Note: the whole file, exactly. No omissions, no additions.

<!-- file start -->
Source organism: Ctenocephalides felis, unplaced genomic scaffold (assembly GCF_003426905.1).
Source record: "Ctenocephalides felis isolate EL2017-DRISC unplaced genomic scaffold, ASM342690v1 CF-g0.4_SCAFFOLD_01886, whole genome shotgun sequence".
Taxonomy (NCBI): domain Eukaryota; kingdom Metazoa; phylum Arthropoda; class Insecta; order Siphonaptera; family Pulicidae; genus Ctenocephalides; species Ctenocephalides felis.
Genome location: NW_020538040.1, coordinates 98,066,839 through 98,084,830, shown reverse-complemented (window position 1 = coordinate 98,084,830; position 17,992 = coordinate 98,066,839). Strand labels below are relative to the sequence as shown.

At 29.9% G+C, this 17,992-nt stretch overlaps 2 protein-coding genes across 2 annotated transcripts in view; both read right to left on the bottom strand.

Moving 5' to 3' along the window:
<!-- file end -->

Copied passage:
Source organism: Ctenocephalides felis, unplaced genomic scaffold (assembly GCF_003426905.1).
Source record: "Ctenocephalides felis isolate EL2017-DRISC unplaced genomic scaffold, ASM342690v1 CF-g0.4_SCAFFOLD_01886, whole genome shotgun sequence".
Taxonomy (NCBI): domain Eukaryota; kingdom Metazoa; phylum Arthropoda; class Insecta; order Siphonaptera; family Pulicidae; genus Ctenocephalides; species Ctenocephalides felis.
Genome location: NW_020538040.1, coordinates 98,066,839 through 98,084,830, shown reverse-complemented (window position 1 = coordinate 98,084,830; position 17,992 = coordinate 98,066,839). Strand labels below are relative to the sequence as shown.

At 29.9% G+C, this 17,992-nt stretch overlaps 2 protein-coding genes across 2 annotated transcripts in view; both read right to left on the bottom strand.

Moving 5' to 3' along the window: